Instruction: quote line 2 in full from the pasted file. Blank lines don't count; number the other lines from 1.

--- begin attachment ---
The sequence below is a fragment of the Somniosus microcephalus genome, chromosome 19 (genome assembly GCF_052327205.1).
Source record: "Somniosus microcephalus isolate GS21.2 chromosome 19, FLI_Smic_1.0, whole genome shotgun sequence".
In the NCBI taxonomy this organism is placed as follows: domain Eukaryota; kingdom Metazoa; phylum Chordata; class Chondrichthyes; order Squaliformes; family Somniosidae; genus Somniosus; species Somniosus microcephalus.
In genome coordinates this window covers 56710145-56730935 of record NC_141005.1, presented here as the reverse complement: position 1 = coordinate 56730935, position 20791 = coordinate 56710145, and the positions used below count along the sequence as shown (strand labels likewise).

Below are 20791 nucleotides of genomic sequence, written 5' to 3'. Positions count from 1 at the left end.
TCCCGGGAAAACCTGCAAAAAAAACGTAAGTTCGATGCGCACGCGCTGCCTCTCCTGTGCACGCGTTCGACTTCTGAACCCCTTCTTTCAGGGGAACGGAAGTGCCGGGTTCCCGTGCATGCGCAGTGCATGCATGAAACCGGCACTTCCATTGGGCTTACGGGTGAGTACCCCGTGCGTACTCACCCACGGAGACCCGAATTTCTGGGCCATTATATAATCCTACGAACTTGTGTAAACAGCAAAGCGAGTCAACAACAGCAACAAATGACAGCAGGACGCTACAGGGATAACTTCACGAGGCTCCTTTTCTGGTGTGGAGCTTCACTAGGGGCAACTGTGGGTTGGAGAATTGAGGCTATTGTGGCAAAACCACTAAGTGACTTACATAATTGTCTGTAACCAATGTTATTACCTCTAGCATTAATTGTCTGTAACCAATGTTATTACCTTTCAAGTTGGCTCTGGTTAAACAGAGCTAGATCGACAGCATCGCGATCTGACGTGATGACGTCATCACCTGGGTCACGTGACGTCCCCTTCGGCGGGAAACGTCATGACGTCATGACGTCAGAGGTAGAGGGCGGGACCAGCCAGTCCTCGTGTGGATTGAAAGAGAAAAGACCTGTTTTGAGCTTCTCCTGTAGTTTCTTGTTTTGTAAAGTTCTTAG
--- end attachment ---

Source record: "Somniosus microcephalus isolate GS21.2 chromosome 19, FLI_Smic_1.0, whole genome shotgun sequence".